Heritage Register

942-44 St. Charles Street

Built 1909-10
Heritage-Designated 2001

For: William & Mary Todd

Architect: Samuel Maclure
Contractor: George Calder

942 St Charles


Wilmar is a two-storey, Mission-style Arts & Crafts house; the Mission style is unusual for Victoria: see also 2667 Empire Av, Oaklands. It has many levels of multiple bellcast hipped roofs, with wide eaves and two dormers. Mission details include the red tile roof, the arcaded porte-cochère in front and arcaded porches on the left side and the rear. The porch on the left side has a pergola to its right and a balustraded balcony above. The porte-cochère has a bellcast hipped roof. The upper floor has Tudor Revival stucco and half-timbering, and banks of multi-paned leaded lights under the eaves. The lower floor is stuccoed. In a box bay on the right side, there was a good arched stained glass window, now replaced, depicting a landscape with windmill; it was made by William Morris & Co (Ruskin House), which is not the wellknown Morris & Co.


William Charles Todd (1885- 1942) was born in Victoria to Charles Fox and Louisa Todd (Illahie, 1041 St. Charles St). In 1910 on the grounds of Illahie, he married Mary Chatwin Butchart (1886-1972), second daughter of Robert Pim and Jennie (McLaughlin) Butchart (906 St. Charles St; 1737 Rockland Av). Wilmar is a contraction of William and Mary’s first names.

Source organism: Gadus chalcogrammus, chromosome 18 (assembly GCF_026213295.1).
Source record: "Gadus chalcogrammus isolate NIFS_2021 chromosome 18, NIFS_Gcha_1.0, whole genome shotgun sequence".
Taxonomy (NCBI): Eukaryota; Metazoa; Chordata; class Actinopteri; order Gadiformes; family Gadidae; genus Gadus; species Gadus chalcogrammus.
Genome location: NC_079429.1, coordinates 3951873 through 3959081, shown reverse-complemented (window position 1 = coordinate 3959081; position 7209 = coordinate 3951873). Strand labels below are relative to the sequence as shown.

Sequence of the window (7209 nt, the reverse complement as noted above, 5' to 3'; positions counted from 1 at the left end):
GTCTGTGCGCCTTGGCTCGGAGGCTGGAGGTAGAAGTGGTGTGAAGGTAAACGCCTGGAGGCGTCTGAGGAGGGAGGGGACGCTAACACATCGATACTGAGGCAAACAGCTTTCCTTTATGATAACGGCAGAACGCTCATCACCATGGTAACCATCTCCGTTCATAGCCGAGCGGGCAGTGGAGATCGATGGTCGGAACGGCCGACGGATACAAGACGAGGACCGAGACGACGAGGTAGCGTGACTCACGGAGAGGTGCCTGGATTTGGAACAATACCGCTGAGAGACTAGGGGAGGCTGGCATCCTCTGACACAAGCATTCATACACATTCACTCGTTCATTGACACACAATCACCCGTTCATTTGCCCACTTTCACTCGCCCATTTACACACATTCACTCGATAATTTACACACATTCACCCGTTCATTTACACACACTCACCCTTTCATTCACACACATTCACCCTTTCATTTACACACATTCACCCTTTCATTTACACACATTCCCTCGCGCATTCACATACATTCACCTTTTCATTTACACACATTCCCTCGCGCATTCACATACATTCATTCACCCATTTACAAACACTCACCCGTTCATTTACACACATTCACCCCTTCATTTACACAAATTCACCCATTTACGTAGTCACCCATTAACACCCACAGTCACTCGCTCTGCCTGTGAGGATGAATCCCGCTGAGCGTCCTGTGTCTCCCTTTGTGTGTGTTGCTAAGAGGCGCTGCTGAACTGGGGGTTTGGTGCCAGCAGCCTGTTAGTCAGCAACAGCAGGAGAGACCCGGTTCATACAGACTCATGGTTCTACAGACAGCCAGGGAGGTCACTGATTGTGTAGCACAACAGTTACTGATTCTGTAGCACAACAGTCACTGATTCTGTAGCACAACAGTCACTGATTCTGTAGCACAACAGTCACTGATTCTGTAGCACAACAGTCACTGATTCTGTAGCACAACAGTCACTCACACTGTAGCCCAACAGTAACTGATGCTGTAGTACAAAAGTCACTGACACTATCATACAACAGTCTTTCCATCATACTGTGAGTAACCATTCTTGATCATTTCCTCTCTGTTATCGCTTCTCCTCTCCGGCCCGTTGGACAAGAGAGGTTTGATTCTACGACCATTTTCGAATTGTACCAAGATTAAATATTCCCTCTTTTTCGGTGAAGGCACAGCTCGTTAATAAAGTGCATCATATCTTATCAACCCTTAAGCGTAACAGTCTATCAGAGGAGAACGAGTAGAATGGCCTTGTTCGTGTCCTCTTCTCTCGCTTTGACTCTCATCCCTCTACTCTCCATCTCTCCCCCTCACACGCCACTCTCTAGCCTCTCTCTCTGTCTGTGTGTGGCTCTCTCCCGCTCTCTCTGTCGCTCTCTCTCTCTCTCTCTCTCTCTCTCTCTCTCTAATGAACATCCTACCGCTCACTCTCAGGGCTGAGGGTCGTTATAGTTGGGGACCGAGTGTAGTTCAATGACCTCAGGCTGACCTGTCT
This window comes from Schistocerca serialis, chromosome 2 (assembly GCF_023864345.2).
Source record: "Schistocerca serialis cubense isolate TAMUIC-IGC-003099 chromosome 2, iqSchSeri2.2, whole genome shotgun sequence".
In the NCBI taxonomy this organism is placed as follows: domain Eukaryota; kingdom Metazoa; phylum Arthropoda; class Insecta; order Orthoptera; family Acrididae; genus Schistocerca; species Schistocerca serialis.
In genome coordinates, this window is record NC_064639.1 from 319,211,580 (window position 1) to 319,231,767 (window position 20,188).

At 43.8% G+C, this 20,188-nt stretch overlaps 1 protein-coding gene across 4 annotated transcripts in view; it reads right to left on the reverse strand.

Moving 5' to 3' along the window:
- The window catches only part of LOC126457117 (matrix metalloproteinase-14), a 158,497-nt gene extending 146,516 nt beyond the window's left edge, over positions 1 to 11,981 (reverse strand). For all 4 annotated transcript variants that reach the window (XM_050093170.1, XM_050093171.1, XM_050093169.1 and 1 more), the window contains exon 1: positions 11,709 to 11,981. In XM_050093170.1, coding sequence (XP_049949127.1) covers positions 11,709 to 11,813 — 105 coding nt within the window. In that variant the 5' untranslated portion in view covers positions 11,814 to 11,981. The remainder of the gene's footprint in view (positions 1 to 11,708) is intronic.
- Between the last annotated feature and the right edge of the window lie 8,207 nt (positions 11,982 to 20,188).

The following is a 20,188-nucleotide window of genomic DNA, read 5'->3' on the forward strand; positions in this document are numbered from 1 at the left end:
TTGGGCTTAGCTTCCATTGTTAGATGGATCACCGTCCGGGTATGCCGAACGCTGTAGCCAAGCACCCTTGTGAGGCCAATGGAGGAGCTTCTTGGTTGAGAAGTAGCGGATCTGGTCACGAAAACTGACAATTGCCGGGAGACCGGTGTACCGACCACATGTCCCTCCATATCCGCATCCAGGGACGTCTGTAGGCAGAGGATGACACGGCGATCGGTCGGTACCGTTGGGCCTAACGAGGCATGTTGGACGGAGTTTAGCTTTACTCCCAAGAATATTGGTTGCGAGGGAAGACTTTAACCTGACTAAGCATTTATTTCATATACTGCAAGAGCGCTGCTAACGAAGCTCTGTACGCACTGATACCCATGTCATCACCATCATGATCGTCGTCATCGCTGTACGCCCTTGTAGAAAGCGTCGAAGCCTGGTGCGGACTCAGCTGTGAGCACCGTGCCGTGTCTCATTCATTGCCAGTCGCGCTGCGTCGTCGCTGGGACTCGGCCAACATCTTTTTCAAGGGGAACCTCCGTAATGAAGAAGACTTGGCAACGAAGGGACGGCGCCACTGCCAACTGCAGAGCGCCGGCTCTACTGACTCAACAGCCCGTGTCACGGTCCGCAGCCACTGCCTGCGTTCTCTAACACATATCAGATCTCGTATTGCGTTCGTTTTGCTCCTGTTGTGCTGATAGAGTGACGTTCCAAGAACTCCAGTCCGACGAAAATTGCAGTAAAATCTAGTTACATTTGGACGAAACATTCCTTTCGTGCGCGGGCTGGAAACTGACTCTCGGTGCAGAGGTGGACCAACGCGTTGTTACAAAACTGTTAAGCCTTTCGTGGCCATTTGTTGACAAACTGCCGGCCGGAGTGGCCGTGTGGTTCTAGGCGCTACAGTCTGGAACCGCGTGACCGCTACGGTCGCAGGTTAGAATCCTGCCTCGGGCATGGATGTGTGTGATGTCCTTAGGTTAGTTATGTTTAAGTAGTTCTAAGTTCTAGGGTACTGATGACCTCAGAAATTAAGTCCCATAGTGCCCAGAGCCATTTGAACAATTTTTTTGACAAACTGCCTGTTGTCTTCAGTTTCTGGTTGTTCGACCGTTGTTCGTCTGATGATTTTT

William was secretary-treasurer of J.H. Todd & Sons, wholesale grocers, provisioners and salmon processors under the name Horseshoe Brand Salmon, founded by his grandfather, Jacob Hunter Todd (see Harris Green History), who died in 1899. William’s father Charles took over the firm and operated it with his two sons, William and Ernest. William was managing director by the early 1930s and assumed presidency of the firm after Charles died in 1941, but died himself the following year. William’s younger son Derek, who was born in 1921, started working in the firm in 1945, after his discharge from the RCAF at the end of 30 bombing missions. Because of climate change and possibly overfishing, J.H. Todd & Sons was bankrupt by the early 1950s. The assets, including six canneries and the fish traps, were divided and sold to BC Packers and the Canadian Fishing Co.

William and his father were generous donors to the Royal Jubilee Hospital. He and Mary had a country home in the Highlands district that is still in the family. Mary Todd remained in 944 until 1951, then moved into a suite in her sister’s house at 906 St. Charles St, where she died in 1972.

944 was triplexed in 1952. It was turned into condos with added townhouses in 2004.


• Map of Victoria's Heritage Register Properties

• Rockland History

• Rockland Heritage Register

• This Old House, Victoria's Heritage Neighbourhoods,
Volume Three: Rockland, Burnside, Harris Green,
Hillside-Quadra, North Park & Oaklands

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